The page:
You might consider varieties that stand a chance to produce some decent fruit without spray. Here, that could include old strains of Yellow Delicious, Winesap and Arkansas Black. I’m sure there are others. It is important that they be varieties that drop their fruit when ripe which Macintosh and Cortlandt certainly do. But those two are pest magnets.

Deer especially love pears, which provide an even better possibility of unsprayed productivity.

I’ve lost a couple of trees on M7 to phytophthora root/collar rot. A very frustrating disease to deal with because treatment options are so limited. One of the trees suffered from poor drainage, but the other had great drainage. I’ve gone to using Geneva30 and so far very happy with it, though it’s too early in using it to give a complete evaluation. If you are interested in the geneva rootstocks this chart will be helpful.

Alan, no doubt 111 (and other rootstocks for that matter) have their advantages and I suppose seedling vigor could be a mixed bag. That said however it seems as though seedling stock pretty much outgrows all else. I am no expert, but seedlings are something I do have a bit of experience with. I’ve seen them grow in all sorts of weird ways with spindly short limbs and even some with oddly different sized leaves, but all have grown vigorously and all have developed fatter trunks much faster than their dwarfing counterparts.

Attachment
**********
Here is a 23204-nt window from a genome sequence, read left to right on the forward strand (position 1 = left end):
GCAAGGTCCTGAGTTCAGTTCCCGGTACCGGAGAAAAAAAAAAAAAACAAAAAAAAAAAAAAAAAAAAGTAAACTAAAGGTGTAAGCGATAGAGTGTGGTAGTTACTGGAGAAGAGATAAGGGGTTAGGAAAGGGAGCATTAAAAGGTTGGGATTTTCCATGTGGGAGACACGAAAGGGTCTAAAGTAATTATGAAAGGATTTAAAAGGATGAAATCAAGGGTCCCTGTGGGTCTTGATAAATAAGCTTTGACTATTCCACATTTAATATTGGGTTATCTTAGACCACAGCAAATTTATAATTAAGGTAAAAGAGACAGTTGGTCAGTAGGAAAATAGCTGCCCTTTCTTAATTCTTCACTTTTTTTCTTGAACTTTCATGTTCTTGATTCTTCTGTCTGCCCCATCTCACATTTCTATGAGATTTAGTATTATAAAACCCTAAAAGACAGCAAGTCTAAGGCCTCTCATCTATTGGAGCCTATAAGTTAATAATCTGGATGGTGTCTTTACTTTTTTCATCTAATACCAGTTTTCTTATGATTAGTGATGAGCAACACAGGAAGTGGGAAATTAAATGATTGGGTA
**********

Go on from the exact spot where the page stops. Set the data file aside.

I guess spacial constraints aside, the biggest negative to seedling stock for the home grower is the time to fruit as you pointed out.
I’m thinking about guys like Clark that have lots of space (I think he does) and less than ideal soil. I also guess somebody like Clark or others where tornados are sometimes known to roam about might also appreciate the deeper seeking tap rooted trees.